Yesterday we played a six-player game of Tales of the Arabian Nights, which was new to four of us. (It's produced by the same folks who make Pandemic.) It's a cross between a board game and a choose-your-own-adventure book, with fairly entertaining stories and reasonable mechanics. When the owner of the game initially described it I guess some of us looked dubious because he said "it plays way better than it sounds", so we played and he was right. So I'll just say that up front in case my description is having the same effect.
The game is played on a map covering the middle east, Europe, northern Africa, and Asia through the Indian subcontinent. Cities, towns, and spots in the seas are marked and connected via lines; these indicate legal movement. Players (who are assigned character names like Ali Baba) move around this board fulfilling quests and seeking adventure, which can alter your scores on two tracks (destiny and story), bring new skills, bring treasure, and cause status changes like "wounded" or "blessed" or "married" or "grief-stricken". Ultimately the winner is determined by the destiny and story points; the rest serves to affect your adventures along the way.
After you move you draw a card from the encounter deck, which typically has a noun like "sorceror" and a number. This number is looked up on a table against which you roll a die, which results in an adjective like "angry" or "friendly" or "foolish". You can choose one of about 8-10 actions from a list (there are several different lists; the table tells you which to use), like "aid" or "question" or "hide" or "attack". The table cell where the adjective and the action meet produces a cross-reference into the big book of stories. (There's another die roll that can tweak this cross-reference a bit, so it's not completely predictable.) Someone else then reads the corresponding entry, which provides a usually-entertaining narrative of what happens. Sometimes this is affected by the skills your character has or further decisions you get to make. This entry also gives you a resolution such as "story +1 and wounded" (you got a good story to tell but it hurt along the way).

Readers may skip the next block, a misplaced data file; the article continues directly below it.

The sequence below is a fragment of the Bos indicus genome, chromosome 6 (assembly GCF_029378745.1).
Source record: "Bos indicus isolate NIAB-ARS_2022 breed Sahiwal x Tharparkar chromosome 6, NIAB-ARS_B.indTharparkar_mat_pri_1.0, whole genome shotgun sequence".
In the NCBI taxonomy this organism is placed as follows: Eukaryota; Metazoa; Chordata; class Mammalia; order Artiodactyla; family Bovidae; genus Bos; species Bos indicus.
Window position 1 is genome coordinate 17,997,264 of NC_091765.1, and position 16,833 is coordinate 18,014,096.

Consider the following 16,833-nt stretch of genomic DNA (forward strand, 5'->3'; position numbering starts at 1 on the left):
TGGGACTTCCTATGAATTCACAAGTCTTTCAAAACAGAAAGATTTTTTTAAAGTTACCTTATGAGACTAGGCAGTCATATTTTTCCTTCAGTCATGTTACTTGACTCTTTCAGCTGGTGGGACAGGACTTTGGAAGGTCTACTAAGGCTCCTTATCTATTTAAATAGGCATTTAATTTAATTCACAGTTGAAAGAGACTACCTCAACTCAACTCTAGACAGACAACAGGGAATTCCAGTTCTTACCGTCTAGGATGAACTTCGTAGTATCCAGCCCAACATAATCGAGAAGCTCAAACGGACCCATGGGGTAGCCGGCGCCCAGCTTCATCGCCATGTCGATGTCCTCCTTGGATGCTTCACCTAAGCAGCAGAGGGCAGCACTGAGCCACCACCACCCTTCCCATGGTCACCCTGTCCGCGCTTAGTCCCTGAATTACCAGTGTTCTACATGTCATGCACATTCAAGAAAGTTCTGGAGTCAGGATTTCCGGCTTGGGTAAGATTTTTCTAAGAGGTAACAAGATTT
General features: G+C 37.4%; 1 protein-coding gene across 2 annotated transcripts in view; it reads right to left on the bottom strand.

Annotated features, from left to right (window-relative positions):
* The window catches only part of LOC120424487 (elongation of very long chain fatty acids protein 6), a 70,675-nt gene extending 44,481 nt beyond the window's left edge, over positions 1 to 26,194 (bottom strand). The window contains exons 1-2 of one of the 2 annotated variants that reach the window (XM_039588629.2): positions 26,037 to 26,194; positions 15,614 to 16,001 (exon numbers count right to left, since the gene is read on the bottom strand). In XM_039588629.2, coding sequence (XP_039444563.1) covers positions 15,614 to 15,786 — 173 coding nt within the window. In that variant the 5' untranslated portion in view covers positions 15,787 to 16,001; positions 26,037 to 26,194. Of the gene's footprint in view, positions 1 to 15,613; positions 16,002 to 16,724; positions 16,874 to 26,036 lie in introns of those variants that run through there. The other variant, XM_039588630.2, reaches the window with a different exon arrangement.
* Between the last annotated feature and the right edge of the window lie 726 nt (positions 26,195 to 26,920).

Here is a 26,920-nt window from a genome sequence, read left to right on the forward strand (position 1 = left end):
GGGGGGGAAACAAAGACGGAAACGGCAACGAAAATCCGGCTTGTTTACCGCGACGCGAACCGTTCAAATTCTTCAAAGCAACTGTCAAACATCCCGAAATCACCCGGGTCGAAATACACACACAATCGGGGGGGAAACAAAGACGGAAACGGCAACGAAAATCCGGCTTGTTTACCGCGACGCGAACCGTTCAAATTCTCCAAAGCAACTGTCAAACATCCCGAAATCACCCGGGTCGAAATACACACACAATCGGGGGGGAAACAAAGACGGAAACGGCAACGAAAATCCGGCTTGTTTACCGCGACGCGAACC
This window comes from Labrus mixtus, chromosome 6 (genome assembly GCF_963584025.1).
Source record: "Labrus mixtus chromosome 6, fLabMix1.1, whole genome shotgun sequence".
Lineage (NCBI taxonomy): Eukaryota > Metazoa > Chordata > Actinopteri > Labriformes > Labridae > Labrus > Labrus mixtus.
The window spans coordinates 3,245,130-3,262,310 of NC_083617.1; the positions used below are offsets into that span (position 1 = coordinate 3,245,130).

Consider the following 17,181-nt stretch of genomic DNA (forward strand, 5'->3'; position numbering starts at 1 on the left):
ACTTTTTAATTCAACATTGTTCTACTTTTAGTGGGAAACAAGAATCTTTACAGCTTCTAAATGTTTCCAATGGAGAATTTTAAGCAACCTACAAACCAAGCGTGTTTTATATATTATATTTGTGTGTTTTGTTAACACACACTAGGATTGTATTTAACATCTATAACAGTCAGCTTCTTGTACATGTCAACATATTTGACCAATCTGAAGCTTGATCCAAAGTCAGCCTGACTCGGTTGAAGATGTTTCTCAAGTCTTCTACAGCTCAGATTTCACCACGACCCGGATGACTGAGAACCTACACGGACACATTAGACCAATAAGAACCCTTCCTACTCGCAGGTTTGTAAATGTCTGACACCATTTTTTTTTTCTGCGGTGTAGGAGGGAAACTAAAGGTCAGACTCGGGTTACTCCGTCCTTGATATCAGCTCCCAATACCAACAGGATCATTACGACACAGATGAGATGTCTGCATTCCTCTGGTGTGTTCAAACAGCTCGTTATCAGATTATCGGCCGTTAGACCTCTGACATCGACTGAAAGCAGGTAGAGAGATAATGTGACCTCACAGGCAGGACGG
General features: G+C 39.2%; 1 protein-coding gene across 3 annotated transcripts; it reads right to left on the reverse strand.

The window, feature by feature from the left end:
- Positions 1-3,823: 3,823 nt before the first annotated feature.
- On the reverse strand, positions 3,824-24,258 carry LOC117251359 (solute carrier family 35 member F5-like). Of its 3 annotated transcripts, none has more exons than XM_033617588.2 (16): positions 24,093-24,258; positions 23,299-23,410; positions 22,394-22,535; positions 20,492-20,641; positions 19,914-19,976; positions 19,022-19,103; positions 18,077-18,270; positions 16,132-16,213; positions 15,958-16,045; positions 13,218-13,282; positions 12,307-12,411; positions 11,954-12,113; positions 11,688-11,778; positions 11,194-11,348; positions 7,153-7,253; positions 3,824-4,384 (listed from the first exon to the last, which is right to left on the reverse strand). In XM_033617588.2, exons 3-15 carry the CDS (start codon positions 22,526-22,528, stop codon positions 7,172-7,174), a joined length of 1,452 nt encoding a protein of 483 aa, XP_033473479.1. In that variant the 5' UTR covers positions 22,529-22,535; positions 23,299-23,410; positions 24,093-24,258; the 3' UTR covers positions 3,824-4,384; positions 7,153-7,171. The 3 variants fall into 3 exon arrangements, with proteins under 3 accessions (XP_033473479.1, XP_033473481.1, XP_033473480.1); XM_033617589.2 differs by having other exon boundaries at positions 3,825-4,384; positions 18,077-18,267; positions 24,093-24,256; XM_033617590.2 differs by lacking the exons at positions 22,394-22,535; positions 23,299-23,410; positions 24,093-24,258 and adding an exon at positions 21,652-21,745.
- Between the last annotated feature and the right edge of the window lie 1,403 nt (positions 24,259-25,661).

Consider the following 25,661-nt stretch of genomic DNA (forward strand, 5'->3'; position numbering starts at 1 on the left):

For the most part characters do not interact, though they can under some circumstances. What keeps this from being parallel solitaire, though, is that at least three people are involved in each turn: the player, the person to his right (who does the table lookups), and the player to his left (who reads from the book of stories). This sounds tedious (and cries out for a software adaptation), but it really wasn't bad once we got the hang of it. Players not engaged in any of this were helping to pull out the right status cards or skill chits as needed, manage treasures and quests, and so on.
The game rules seem to assume that you'll run through the deck of encounter cards two or three times, but even with six players we only barely started the second time. (I think we drew three cards after reshuffling the discard pile.) I don't know if we were supposed to be having more encounters, but there didn't seem to be a lot of ways to call down additional ones. Maybe players are supposed to try to interfere with each other more, but again, there aren't a lot of opportunities for that. Though I note that an unfortunate encounter with a disgruntled wizard cost me the win by giving control of my movements to another player for two turns. I had already satisfied the victory condition in points, but you have to end the game in Baghdad. When I wrested control back I was somewhere in India, IIRC. Oops.
I forgot to time it, but I think our game was around four or five hours, including teaching. That's a lot longer than the two hours advertised on the box, but four of us were completely new to the game and the other two had played a few times. I think our next game would be a lot faster, but with six players who've played once or twice I'd plan on three hours, not two. I would definitely play this again.